In Washington, a US Senate panel held a
hearing Wednesday on developing a coordinated and sustainable strategy toward
Somalia. The Foreign Relations Subcommittee on African Affairs took testimony
on "the new offensive launched by militant extremists."
Secretary of State for African Affairs Johnnie Carson says despite a
transitional federal government in place, Somalia is in crisis.
43 percent of the Somali population relies on humanitarian assistance to
survive and nearly 500,000 Somalis have fled the country and now live in
overcrowded refugee camps throughout the region," he says.
militias, warlords and terrorist organizations control most of the country, not
the Transitional Federal Government (TFG).
adds, "The blight of piracy off the coast of Somalia is without question a
symptom of the instability and insecurity within Somalia. Without stability in
Somalia there can be no long-term resolution of the piracy problem."
US blames much of insecurity in Somalia on the al-Shabaab militia, which it
accuses ofbeing a terrorist organization. Al-Shabaab is trying to overthrow
resolution of these problems calls for a comprehensive solution that provides
stability,promotes reconciliation, economic opportunity and hope for the
Somali people," says Carson.
Obama administration has called on the State Department, the National Security
Council,the Defense Department, USAID, intelligence agencies and other
agencies to develop a Somalia strategy -- one, Carson says, "that is both
comprehensive and sustainable." He says the US is also working with
international partners, including the United Nations, African Union and
A strategy based on internal reconciliation
comprehensive strategy is to promote a stabile and peaceful Somalia, to support
regional peacekeeping efforts, to create a functioning and effective central
government…to create a country that is at peace with its neighbors," he says.
says the United States has contributed hundreds of millions of dollars to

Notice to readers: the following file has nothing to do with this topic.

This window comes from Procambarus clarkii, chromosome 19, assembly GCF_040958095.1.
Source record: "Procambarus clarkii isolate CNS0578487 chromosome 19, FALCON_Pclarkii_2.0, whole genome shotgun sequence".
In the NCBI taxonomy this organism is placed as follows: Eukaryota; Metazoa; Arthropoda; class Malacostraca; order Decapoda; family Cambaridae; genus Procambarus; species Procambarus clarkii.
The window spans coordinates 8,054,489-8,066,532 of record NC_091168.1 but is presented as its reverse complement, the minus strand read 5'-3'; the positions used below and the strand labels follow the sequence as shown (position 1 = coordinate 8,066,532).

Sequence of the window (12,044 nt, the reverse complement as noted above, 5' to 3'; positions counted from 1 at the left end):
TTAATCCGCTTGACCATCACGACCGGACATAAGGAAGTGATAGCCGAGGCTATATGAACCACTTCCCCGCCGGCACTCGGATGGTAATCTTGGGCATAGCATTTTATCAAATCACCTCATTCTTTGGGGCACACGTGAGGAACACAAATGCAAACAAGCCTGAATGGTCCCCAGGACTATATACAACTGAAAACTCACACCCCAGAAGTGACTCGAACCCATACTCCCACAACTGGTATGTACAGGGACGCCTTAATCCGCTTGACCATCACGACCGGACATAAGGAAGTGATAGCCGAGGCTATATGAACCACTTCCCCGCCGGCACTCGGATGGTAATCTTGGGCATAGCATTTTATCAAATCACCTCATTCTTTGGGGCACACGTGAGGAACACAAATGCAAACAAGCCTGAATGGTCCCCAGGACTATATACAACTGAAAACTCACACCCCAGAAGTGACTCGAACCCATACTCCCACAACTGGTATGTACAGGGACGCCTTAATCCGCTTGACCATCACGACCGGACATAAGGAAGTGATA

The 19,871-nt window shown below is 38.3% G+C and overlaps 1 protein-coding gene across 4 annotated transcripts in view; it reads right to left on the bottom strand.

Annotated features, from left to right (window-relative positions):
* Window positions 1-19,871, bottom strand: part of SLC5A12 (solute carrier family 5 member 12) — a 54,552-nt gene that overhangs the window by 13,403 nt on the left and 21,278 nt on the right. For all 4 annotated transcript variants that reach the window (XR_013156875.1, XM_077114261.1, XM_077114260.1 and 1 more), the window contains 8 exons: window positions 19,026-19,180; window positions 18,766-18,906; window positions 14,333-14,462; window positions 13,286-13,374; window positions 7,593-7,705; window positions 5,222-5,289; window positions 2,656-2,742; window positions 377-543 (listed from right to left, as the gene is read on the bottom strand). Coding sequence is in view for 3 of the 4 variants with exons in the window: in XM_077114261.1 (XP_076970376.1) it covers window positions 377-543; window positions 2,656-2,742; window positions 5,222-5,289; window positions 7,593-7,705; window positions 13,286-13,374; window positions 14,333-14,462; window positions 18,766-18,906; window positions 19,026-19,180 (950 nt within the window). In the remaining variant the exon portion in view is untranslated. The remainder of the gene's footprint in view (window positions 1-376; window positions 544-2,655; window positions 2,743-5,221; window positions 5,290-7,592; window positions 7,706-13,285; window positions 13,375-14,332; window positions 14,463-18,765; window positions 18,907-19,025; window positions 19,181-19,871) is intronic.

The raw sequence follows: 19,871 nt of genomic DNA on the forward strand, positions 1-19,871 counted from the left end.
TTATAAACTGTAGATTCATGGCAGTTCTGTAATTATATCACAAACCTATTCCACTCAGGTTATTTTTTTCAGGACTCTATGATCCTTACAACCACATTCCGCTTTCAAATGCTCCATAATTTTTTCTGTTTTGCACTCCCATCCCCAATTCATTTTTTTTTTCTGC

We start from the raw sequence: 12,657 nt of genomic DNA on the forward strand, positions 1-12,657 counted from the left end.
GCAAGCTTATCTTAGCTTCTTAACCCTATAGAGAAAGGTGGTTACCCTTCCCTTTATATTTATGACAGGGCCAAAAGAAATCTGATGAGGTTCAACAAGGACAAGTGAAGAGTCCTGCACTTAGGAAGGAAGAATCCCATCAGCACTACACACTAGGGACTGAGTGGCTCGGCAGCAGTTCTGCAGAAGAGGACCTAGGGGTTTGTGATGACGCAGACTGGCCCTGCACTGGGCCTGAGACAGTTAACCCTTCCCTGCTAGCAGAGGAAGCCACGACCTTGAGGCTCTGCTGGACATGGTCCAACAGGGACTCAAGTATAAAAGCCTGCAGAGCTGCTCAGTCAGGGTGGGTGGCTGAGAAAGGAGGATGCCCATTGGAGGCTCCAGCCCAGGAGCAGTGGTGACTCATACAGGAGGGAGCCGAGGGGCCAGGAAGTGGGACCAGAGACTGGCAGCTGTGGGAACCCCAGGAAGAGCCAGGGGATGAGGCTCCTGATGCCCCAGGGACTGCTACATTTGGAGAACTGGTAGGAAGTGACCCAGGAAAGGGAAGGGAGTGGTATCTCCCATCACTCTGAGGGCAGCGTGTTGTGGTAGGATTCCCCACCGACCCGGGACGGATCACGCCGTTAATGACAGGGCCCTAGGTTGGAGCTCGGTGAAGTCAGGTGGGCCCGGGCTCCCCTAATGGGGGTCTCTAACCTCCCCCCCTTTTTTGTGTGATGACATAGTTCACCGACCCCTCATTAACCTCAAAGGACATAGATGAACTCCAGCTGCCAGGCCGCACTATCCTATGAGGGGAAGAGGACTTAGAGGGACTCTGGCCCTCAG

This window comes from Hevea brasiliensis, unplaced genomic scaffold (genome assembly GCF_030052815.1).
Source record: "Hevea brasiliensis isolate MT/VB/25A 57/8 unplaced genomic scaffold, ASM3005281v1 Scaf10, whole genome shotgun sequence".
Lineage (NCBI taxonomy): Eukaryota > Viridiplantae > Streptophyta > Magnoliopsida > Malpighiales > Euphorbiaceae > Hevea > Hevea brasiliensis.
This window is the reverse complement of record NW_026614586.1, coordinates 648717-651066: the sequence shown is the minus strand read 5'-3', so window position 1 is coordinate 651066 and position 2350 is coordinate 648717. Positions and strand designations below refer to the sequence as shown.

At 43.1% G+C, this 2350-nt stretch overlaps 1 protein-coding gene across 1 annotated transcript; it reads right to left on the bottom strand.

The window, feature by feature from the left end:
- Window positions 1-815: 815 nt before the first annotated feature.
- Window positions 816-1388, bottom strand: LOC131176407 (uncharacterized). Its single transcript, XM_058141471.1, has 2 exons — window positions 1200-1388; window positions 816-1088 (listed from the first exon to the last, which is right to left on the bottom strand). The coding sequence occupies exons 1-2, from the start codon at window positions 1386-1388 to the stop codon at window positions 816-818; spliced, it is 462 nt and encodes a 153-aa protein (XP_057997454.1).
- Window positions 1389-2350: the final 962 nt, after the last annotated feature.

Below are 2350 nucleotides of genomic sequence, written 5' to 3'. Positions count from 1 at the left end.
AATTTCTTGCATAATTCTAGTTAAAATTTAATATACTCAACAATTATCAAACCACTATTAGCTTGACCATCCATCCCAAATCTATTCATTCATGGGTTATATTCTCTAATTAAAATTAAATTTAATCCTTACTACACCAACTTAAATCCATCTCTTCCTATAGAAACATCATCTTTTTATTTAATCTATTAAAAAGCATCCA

support humanitarian and security needs in Somalia. He also accuses Eritrea of supporting armed
groups, who are opposed to the Transitional Federal Government.
testifying was Professor Ken Menkhaus of Davidson College, who expects the
Somali crisis to be a continuing foreign policy concern for the new Obama
Past US policy flawed
says, "In this increasingly complex environment, external state building, peace
building and counter-terrorism initiatives have at times been based on flawed
analysis and have produced unintended consequences, which have left Somalia and
its regional neighbors even more insecure."
says sometimes policy initiatives have been at odds.
US also faces the challenge of de-conflicting its multiple objectives in
Somalia. Over the past decade, American counter-terrorism, state building and
humanitarian initiatives have generally been unintegrated and have at times
worked at cross purposes," he says.
challenges were created by the 2007 Ethiopian invasion of Somalia and
occupation and the destructive insurgency and counter insurgency…helped to fuel
an unprecedented level of radicalism in Somali society," he says.
says Somalis have blamed the United States for many of the problems in their
country because it backed Ethiopia.
has been very high in the country and trust of American motives and policies
low. This has been ameliorated somewhat by the January 2009 Ethiopian
withdrawal, the establishment of a more broad-based transitional government and
Somali expectations of a shift in US policy under the Obama administration," he
Menkhaus says, "There is still a high level of mistrust of American policies
and residual anger at the US."
adds that US policy toward Somalia must take a regional approach and consider
tensions between Ethiopia and Eritrea, the insurgency in Ethiopia's Somali
region and territorial claims.
Oxfam senior policy
advisor Shannon Scriber told the Senate panel that "Somalia remains the site of
the world's worst humanitarian crisis. The combination of conflict and drought
have led to more than three million Somalis dependent on aid within the country
and the displacement of up to 1.8 million."
South and Central Somalia are
the most unstable regions and the most difficult to reach.
water, dying animals
the obvious humanitarian impact…the country faces drought conditions unseen
since the 1991 famine…. Drought conditions continue to ravage livelihoods,
particularly among pastoralist populations as livestock are dying and wasting
at an alarming rate," she says.